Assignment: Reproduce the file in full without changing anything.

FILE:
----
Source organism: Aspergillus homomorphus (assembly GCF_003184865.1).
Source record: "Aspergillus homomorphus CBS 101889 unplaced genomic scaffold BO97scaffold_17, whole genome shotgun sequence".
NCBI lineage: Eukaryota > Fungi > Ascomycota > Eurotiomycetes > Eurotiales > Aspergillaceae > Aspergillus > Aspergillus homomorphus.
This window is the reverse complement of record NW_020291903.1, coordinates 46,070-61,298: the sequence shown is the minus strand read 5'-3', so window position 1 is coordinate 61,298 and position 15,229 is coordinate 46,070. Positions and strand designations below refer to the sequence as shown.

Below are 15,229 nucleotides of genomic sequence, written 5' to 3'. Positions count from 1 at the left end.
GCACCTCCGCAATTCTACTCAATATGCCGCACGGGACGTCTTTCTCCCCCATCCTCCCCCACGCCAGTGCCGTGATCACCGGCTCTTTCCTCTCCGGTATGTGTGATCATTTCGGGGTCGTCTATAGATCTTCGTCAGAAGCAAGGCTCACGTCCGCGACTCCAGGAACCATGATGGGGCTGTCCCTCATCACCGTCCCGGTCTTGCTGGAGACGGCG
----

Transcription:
Source organism: Aspergillus homomorphus (assembly GCF_003184865.1).
Source record: "Aspergillus homomorphus CBS 101889 unplaced genomic scaffold BO97scaffold_17, whole genome shotgun sequence".
NCBI lineage: Eukaryota > Fungi > Ascomycota > Eurotiomycetes > Eurotiales > Aspergillaceae > Aspergillus > Aspergillus homomorphus.
This window is the reverse complement of record NW_020291903.1, coordinates 46,070-61,298: the sequence shown is the minus strand read 5'-3', so window position 1 is coordinate 61,298 and position 15,229 is coordinate 46,070. Positions and strand designations below refer to the sequence as shown.

Below are 15,229 nucleotides of genomic sequence, written 5' to 3'. Positions count from 1 at the left end.
GCACCTCCGCAATTCTACTCAATATGCCGCACGGGACGTCTTTCTCCCCCATCCTCCCCCACGCCAGTGCCGTGATCACCGGCTCTTTCCTCTCCGGTATGTGTGATCATTTCGGGGTCGTCTATAGATCTTCGTCAGAAGCAAGGCTCACGTCCGCGACTCCAGGAACCATGATGGGGCTGTCCCTCATCACCGTCCCGGTCTTGCTGGAGACGGCG